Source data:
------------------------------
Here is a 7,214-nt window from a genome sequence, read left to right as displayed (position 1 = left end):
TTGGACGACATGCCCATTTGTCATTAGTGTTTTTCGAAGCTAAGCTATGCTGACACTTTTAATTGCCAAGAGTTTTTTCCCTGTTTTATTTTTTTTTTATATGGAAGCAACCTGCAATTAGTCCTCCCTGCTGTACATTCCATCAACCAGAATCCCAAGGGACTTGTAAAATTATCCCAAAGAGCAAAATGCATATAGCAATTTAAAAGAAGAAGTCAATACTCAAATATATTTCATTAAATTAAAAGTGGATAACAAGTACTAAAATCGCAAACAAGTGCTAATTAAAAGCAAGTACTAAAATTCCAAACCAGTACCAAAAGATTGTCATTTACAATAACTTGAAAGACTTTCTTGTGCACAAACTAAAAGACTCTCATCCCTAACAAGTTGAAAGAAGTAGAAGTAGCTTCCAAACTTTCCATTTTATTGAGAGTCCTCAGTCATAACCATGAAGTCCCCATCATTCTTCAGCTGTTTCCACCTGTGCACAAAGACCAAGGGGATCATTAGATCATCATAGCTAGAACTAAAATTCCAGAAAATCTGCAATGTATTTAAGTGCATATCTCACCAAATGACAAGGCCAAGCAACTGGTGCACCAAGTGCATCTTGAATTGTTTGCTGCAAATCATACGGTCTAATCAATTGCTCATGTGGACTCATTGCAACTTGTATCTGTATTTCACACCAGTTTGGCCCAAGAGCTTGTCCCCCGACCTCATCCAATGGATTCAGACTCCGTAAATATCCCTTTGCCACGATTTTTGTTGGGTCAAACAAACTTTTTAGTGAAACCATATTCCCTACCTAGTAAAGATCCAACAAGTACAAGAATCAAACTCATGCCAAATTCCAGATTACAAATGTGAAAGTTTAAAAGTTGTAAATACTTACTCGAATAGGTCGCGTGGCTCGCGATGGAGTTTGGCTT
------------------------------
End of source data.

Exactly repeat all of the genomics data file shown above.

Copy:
Here is a 7,214-nt window from a genome sequence, read left to right as displayed (position 1 = left end):
TTGGACGACATGCCCATTTGTCATTAGTGTTTTTCGAAGCTAAGCTATGCTGACACTTTTAATTGCCAAGAGTTTTTTCCCTGTTTTATTTTTTTTTTATATGGAAGCAACCTGCAATTAGTCCTCCCTGCTGTACATTCCATCAACCAGAATCCCAAGGGACTTGTAAAATTATCCCAAAGAGCAAAATGCATATAGCAATTTAAAAGAAGAAGTCAATACTCAAATATATTTCATTAAATTAAAAGTGGATAACAAGTACTAAAATCGCAAACAAGTGCTAATTAAAAGCAAGTACTAAAATTCCAAACCAGTACCAAAAGATTGTCATTTACAATAACTTGAAAGACTTTCTTGTGCACAAACTAAAAGACTCTCATCCCTAACAAGTTGAAAGAAGTAGAAGTAGCTTCCAAACTTTCCATTTTATTGAGAGTCCTCAGTCATAACCATGAAGTCCCCATCATTCTTCAGCTGTTTCCACCTGTGCACAAAGACCAAGGGGATCATTAGATCATCATAGCTAGAACTAAAATTCCAGAAAATCTGCAATGTATTTAAGTGCATATCTCACCAAATGACAAGGCCAAGCAACTGGTGCACCAAGTGCATCTTGAATTGTTTGCTGCAAATCATACGGTCTAATCAATTGCTCATGTGGACTCATTGCAACTTGTATCTGTATTTCACACCAGTTTGGCCCAAGAGCTTGTCCCCCGACCTCATCCAATGGATTCAGACTCCGTAAATATCCCTTTGCCACGATTTTTGTTGGGTCAAACAAACTTTTTAGTGAAACCATATTCCCTACCTAGTAAAGATCCAACAAGTACAAGAATCAAACTCATGCCAAATTCCAGATTACAAATGTGAAAGTTTAAAAGTTGTAAATACTTACTCGAATAGGTCGCGTGGCTCGCGATGGAGTTTGGCTT